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Haws and sloes

The very of notion of England's hedegrows is one I find somewhat nostalgic despite never having actually set foot on old Blighty. Most likely it stems from stories I read as a child of  quiet country lanes lined with hedgerows :: the setting for many Famous Five adventures. You know, the ones sustained by hard boiled eggs, tomatoes, treacle tart with a jug of cream and bottles of ginger beer.

Although clearly not a new thing, over recent years there has been a huge surge of interest in foraging in the hedgerows, with books and courses readily available detailing on how to find food for free. I love the idea of it and it's something I imagine must be fun.

Tasmania boasts a few hedgerows, most notably in the state's north, where the back roads are lined with immaculately kept hawthorn hedges.  

My valley, however, is not so particular with maintaining its hedges.  The hawthorn hedges, probably planted widely when the valley was first settled, are now neglected, straggly remnants of some long dead colonial's dream of recreating a little England at the end of the earth.

There is however, one lush, if not overgrown hawthorn hedge around here.  It's one I notice often as it sits in front of an old ruined building that I love.  This sweet old ruin, once a shop, is unique for its decorative columns, the only building to feature this style in the valley.

So today as I was driving past, I noticed large purple berries amongst the hawthorn.  I screeched on the brakes, braved the wind and lashing rain to take a closer look.  Sloes! Lots and lots of sloes growing amidst the hawthorn. I was so excited, I raced the children home from school, whipped up a batch of one of Pip's baked risotto recipes, (because we are all busy), and grabbed my secateurs, baskets, and gloves and screeched back to forage for myself.

I pruned the branches heavy with fruit and chucked them into the back of the car.  Whilst I was there, I thought I might as well grab some haws, those red berries that grow on the hawthorn. I will make a jelly with those.

So sloes.  What are they? A completely inedible tiny dark purple plum that makes the most wonderful gin.  Sloe gin.  I now have enough sloes to make quite a big batch of gin. Utterly delicious. 

I can't help but wonder though, who was it that planted those sloes all those years ago? Was it the same person who built the shop with stylish columns? That is much more intriguing than any Famous Five mystery.  

Thank you who ever you were, you totally made my day.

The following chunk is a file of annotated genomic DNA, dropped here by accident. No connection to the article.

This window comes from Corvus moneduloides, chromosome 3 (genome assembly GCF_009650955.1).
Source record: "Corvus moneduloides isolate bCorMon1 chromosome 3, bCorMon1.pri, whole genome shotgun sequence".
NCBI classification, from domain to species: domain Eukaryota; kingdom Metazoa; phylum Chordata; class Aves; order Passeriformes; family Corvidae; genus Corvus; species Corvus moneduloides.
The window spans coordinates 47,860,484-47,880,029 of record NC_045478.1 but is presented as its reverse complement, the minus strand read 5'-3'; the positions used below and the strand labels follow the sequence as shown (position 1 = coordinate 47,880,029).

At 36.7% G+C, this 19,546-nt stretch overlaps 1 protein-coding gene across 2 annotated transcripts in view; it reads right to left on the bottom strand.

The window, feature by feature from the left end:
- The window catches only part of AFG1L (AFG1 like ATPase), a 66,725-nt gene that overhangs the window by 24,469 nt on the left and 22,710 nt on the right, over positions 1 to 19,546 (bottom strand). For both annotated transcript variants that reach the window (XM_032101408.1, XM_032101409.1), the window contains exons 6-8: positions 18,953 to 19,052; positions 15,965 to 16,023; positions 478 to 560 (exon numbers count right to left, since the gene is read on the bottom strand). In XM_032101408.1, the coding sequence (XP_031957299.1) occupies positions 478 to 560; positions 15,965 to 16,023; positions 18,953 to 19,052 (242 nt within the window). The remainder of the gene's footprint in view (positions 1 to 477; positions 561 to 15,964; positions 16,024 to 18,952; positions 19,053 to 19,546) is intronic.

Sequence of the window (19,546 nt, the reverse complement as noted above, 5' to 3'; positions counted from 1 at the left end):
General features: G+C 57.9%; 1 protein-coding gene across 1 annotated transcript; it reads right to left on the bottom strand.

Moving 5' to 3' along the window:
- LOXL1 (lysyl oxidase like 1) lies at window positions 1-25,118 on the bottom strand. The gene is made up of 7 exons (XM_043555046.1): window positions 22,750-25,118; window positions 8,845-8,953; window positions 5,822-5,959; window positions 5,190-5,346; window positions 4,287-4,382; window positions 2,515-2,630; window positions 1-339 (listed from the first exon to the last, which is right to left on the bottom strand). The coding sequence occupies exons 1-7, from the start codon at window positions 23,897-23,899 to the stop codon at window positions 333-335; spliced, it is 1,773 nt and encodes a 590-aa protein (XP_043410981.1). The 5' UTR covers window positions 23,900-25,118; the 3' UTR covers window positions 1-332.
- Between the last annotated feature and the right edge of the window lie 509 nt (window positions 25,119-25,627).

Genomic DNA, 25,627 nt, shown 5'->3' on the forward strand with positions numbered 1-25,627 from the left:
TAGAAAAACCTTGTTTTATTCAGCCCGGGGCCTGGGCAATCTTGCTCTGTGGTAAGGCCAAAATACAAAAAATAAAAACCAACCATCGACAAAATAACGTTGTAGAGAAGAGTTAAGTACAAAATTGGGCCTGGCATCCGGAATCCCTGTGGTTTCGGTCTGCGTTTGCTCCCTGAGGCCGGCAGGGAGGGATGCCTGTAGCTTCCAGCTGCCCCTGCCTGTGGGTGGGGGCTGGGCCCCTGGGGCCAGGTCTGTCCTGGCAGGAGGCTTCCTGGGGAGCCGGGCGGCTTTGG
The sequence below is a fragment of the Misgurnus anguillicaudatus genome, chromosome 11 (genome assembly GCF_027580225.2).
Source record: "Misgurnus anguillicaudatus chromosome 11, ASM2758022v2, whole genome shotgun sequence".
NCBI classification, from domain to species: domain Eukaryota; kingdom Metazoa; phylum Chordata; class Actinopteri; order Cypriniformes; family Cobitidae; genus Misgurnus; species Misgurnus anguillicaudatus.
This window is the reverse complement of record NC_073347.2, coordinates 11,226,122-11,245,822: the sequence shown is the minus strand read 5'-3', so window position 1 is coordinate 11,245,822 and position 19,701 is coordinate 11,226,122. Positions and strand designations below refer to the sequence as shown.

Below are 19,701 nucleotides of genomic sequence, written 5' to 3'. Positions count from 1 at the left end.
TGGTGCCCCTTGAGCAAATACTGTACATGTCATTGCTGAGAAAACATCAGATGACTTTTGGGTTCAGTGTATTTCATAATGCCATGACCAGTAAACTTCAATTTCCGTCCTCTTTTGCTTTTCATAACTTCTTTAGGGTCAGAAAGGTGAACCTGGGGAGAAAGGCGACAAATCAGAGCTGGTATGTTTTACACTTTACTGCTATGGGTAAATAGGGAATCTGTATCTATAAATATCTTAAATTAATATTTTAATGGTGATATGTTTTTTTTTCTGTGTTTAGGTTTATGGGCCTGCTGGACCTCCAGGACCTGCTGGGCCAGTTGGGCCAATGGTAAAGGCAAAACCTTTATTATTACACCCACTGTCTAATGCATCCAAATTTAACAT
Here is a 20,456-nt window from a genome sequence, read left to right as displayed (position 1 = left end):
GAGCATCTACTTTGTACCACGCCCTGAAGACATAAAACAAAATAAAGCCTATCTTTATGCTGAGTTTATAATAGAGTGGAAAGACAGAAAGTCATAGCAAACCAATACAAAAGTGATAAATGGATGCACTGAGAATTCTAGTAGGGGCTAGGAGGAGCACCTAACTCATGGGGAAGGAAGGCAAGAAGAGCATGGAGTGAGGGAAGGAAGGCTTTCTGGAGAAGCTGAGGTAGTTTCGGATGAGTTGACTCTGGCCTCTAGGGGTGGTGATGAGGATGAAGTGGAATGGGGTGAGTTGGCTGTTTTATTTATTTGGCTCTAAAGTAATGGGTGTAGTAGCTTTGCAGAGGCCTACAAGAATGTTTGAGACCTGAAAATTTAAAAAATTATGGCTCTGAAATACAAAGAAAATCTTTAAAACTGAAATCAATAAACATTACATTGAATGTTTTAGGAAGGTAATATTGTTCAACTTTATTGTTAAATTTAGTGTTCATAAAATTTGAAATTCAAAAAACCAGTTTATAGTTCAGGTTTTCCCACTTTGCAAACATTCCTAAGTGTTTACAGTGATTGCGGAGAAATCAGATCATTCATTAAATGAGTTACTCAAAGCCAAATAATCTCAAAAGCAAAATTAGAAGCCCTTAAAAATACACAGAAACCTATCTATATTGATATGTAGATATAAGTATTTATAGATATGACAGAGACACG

1. Aiiiiii! I love, love, love sloe gin. Are there any more sloes? Can you whisper in my ear where they are to be found? I promise I won't tell!!

  2. Hi Elizabeth! The sloes are just past Huonville PS on the left as you head towards Ranelagh. There's plenty there!

  3. Sloes make the most amazing cordial with lemons as well. You can throw in some haws to the mix as well if you like. Check my blog for recipes.

  4. I love the old buildings and oust houses as you head out to Ranalagh,just gorgeous!

  5. To say I would love the old shop complete with sloes and haws (which seems a little like a rampant slur when I say it aloud) is an understatement. We are just about to go blackberrying this weekend and think we might pull up and sample a few haws too! (You are so right the hedges are magnificent up this way).

  6. Hello,

    I am a Journalism student from Sydney and am looking at writing a feature story on women just like you who lead a creative life and blog about it. I am focusing on stay at home mothers with young children who have gotten in touch with their creative side through blogging. I would love it if you would possibly let me interview you. I absolutley love your blog and envy your lifestyle. Please let me know your thoughts.

    I do not have an account so I will check back here for your response.

    Your help is much appreciated.

    Kind regards,


  7. Hi Katie send me an email
    leocrawford at bigpond dot com

  8. Thanks Michelle. I have sent through an email with some questions. Would be great if you could get back to me. If you haven't received it, my email is Thanks :)

  9. Hi Michelle. We just discovered Sloes in the form of delicious jelly at the Evandale markets yesterday. Mum (visiting from W.A.)wants to collect some as the man selling the jelly had some sloes on a branch to show people so they must be in season now. We are going hunting today to see if we cant find some sloes in the 'wild' in one of those 'immaculately pruned' hedges (probably Longford way?) that you speak of! Just discovered your lovely blog and have bookmarked it for future reference and followings sake :o). Hubby and I are trying to do the same as you by creating a home in rural Tasmania and undertaking our diplomas in Horticulture at the same time (good mix!). Thanks for this post and the incentive to drive to Longford to look for sloes!

  10. Just found your site. I am looking to buy sloes to make sloe gin. (I'm a pom from Yorkshire and have always made my own !) I live near Kiama in NSW. Can you point me to someone who could supply me ? Kind regards Jim Heaton